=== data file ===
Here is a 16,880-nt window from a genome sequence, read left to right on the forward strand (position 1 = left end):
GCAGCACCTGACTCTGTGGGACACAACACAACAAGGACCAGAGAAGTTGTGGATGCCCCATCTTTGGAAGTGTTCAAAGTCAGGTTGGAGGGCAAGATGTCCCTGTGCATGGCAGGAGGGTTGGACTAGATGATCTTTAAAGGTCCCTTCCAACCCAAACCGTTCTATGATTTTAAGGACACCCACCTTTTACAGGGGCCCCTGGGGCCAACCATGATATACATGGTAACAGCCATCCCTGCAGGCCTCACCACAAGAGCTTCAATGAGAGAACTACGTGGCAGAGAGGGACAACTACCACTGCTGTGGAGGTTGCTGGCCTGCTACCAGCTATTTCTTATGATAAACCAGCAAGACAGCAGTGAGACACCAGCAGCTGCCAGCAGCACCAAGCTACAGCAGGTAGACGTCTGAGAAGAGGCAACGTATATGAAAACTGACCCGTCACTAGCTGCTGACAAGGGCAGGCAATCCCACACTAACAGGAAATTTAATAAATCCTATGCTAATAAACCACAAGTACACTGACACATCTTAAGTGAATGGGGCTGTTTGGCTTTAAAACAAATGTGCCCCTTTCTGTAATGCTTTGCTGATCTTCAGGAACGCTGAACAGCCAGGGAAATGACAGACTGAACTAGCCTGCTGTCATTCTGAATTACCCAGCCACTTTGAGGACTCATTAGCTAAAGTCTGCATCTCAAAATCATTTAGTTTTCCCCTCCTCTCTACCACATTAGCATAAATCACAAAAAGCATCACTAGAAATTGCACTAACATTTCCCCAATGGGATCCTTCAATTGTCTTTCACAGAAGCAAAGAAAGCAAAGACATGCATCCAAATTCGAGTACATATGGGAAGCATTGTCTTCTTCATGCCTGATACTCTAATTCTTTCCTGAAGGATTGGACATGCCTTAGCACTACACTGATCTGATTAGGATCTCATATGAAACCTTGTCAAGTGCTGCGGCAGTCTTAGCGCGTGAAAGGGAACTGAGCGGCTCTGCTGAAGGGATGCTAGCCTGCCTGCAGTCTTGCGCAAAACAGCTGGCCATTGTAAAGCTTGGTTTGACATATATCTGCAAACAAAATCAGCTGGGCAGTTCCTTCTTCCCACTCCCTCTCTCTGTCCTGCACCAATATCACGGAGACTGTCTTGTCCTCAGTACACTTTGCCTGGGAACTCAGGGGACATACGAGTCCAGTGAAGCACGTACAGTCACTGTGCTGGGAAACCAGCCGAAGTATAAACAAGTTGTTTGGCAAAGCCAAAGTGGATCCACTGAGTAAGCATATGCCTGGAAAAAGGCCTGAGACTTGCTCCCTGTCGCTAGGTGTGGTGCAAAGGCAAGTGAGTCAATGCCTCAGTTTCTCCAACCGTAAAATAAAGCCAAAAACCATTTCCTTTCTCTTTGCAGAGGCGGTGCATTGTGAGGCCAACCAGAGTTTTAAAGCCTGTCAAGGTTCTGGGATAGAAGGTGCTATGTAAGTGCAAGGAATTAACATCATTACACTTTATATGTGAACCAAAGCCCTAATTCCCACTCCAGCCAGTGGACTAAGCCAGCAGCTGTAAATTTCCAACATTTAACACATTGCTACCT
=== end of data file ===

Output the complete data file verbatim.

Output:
Here is a 16,880-nt window from a genome sequence, read left to right on the forward strand (position 1 = left end):
GCAGCACCTGACTCTGTGGGACACAACACAACAAGGACCAGAGAAGTTGTGGATGCCCCATCTTTGGAAGTGTTCAAAGTCAGGTTGGAGGGCAAGATGTCCCTGTGCATGGCAGGAGGGTTGGACTAGATGATCTTTAAAGGTCCCTTCCAACCCAAACCGTTCTATGATTTTAAGGACACCCACCTTTTACAGGGGCCCCTGGGGCCAACCATGATATACATGGTAACAGCCATCCCTGCAGGCCTCACCACAAGAGCTTCAATGAGAGAACTACGTGGCAGAGAGGGACAACTACCACTGCTGTGGAGGTTGCTGGCCTGCTACCAGCTATTTCTTATGATAAACCAGCAAGACAGCAGTGAGACACCAGCAGCTGCCAGCAGCACCAAGCTACAGCAGGTAGACGTCTGAGAAGAGGCAACGTATATGAAAACTGACCCGTCACTAGCTGCTGACAAGGGCAGGCAATCCCACACTAACAGGAAATTTAATAAATCCTATGCTAATAAACCACAAGTACACTGACACATCTTAAGTGAATGGGGCTGTTTGGCTTTAAAACAAATGTGCCCCTTTCTGTAATGCTTTGCTGATCTTCAGGAACGCTGAACAGCCAGGGAAATGACAGACTGAACTAGCCTGCTGTCATTCTGAATTACCCAGCCACTTTGAGGACTCATTAGCTAAAGTCTGCATCTCAAAATCATTTAGTTTTCCCCTCCTCTCTACCACATTAGCATAAATCACAAAAAGCATCACTAGAAATTGCACTAACATTTCCCCAATGGGATCCTTCAATTGTCTTTCACAGAAGCAAAGAAAGCAAAGACATGCATCCAAATTCGAGTACATATGGGAAGCATTGTCTTCTTCATGCCTGATACTCTAATTCTTTCCTGAAGGATTGGACATGCCTTAGCACTACACTGATCTGATTAGGATCTCATATGAAACCTTGTCAAGTGCTGCGGCAGTCTTAGCGCGTGAAAGGGAACTGAGCGGCTCTGCTGAAGGGATGCTAGCCTGCCTGCAGTCTTGCGCAAAACAGCTGGCCATTGTAAAGCTTGGTTTGACATATATCTGCAAACAAAATCAGCTGGGCAGTTCCTTCTTCCCACTCCCTCTCTCTGTCCTGCACCAATATCACGGAGACTGTCTTGTCCTCAGTACACTTTGCCTGGGAACTCAGGGGACATACGAGTCCAGTGAAGCACGTACAGTCACTGTGCTGGGAAACCAGCCGAAGTATAAACAAGTTGTTTGGCAAAGCCAAAGTGGATCCACTGAGTAAGCATATGCCTGGAAAAAGGCCTGAGACTTGCTCCCTGTCGCTAGGTGTGGTGCAAAGGCAAGTGAGTCAATGCCTCAGTTTCTCCAACCGTAAAATAAAGCCAAAAACCATTTCCTTTCTCTTTGCAGAGGCGGTGCATTGTGAGGCCAACCAGAGTTTTAAAGCCTGTCAAGGTTCTGGGATAGAAGGTGCTATGTAAGTGCAAGGAATTAACATCATTACACTTTATATGTGAACCAAAGCCCTAATTCCCACTCCAGCCAGTGGACTAAGCCAGCAGCTGTAAATTTCCAACATTTAACACATTGCTACCT